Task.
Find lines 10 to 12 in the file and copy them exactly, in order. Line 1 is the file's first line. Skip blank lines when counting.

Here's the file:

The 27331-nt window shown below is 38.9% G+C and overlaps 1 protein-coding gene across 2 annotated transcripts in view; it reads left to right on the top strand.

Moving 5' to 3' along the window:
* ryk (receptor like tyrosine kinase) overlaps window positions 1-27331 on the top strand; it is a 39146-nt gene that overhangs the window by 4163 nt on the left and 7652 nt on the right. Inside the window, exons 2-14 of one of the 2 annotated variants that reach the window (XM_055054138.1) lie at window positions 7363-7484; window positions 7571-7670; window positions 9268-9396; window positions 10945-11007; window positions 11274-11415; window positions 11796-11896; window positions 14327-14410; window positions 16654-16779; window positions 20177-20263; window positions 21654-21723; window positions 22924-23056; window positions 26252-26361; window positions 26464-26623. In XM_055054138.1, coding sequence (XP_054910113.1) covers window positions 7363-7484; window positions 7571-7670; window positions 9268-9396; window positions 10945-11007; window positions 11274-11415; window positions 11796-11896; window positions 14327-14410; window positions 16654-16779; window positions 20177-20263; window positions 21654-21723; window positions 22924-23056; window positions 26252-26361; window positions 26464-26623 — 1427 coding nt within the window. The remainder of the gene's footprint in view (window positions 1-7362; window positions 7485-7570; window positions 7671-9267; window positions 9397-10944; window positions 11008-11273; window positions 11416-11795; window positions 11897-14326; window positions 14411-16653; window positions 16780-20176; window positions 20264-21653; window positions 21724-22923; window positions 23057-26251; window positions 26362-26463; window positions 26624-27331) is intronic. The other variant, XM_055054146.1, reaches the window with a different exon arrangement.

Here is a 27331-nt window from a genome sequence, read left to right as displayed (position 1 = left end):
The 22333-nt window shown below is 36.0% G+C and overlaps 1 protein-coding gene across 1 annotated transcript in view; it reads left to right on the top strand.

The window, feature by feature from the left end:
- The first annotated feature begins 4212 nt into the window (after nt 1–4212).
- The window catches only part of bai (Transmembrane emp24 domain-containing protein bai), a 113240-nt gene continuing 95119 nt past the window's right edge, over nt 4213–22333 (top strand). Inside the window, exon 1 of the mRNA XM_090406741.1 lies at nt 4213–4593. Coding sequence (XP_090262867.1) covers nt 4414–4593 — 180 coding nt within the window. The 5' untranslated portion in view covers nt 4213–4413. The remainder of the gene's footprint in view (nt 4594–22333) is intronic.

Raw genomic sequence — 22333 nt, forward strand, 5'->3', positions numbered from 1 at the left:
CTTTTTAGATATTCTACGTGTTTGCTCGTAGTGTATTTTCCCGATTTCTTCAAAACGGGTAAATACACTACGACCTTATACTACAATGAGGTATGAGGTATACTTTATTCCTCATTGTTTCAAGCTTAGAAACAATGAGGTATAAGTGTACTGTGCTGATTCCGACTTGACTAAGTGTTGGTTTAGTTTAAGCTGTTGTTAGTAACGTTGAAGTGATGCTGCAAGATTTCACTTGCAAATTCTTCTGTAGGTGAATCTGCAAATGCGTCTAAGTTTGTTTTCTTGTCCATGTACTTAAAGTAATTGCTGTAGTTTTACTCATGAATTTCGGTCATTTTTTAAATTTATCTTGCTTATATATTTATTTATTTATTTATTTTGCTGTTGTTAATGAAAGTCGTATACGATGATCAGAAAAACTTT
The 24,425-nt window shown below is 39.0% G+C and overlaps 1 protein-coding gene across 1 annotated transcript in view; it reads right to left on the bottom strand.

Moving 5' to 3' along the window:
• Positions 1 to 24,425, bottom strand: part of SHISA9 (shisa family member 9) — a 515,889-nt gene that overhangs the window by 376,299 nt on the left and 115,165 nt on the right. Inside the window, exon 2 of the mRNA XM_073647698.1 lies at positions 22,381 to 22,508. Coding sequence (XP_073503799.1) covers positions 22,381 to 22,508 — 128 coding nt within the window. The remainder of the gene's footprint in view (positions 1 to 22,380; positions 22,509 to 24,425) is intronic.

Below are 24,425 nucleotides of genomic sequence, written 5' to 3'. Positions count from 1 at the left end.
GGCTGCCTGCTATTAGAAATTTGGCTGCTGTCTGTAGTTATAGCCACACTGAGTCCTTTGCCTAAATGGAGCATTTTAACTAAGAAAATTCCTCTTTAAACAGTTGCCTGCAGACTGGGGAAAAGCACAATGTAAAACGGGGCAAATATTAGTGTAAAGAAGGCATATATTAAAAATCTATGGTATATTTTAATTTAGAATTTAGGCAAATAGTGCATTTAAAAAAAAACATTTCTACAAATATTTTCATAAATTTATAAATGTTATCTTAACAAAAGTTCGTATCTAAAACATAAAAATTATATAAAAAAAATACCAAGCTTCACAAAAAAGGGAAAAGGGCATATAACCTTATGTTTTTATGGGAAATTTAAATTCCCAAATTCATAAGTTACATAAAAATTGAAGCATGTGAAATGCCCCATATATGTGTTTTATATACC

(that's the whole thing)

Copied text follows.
CTTTTTAGATATTCTACGTGTTTGCTCGTAGTGTATTTTCCCGATTTCTTCAAAACGGGTAAATACACTACGACCTTATACTACAATGAGGTATGAGGTATACTTTATTCCTCATTGTTTCAAGCTTAGAAACAATGAGGTATAAGTGTACTGTGCTGATTCCGACTTGACTAAGTGTTGGTTTAGTTTAAGCTGTTGTTAGTAACGTTGAAGTGATGCTGCAAGATTTCACTTGCAAATTCTTCTGTAGGTGAATCTGCAAATGCGTCTAAGTTTGTTTTCTTGTCCATGTACTTAAAGTAATTGCTGTAGTTTTACTCATGAATTTCGGTCATTTTTTAAATTTATCTTGCTTATATATTTATTTATTTATTTATTTTGCTGTTGTTAATGAAAGTCGTATACGATGATCAGAAAAACTTT
The 24,425-nt window shown below is 39.0% G+C and overlaps 1 protein-coding gene across 1 annotated transcript in view; it reads right to left on the bottom strand.

Moving 5' to 3' along the window: